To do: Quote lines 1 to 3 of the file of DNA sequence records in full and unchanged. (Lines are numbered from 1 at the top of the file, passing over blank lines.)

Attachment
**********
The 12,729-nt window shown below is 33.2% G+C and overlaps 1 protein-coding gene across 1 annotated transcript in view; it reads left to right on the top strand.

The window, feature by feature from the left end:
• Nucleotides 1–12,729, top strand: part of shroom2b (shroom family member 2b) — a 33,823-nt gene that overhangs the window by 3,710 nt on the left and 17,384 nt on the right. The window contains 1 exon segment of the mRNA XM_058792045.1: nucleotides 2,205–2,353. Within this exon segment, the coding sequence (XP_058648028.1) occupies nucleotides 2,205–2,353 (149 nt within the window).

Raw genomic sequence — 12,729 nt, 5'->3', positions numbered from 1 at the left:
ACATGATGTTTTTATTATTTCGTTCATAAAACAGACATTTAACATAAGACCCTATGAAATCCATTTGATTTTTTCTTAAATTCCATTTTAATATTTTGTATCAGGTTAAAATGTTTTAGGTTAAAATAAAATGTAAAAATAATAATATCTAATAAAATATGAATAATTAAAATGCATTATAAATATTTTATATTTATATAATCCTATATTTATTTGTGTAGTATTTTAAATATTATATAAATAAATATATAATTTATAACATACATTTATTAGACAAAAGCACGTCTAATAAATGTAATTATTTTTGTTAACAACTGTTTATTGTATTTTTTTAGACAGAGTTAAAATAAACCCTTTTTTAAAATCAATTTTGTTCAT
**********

The 12,729-nt window shown below is 33.2% G+C and overlaps 1 protein-coding gene across 1 annotated transcript in view; it reads left to right on the top strand.

The window, feature by feature from the left end:
• Nucleotides 1–12,729, top strand: part of shroom2b (shroom family member 2b) — a 33,823-nt gene that overhangs the window by 3,710 nt on the left and 17,384 nt on the right. The window contains 1 exon segment of the mRNA XM_058792045.1: nucleotides 2,205–2,353. Within this exon segment, the coding sequence (XP_058648028.1) occupies nucleotides 2,205–2,353 (149 nt within the window).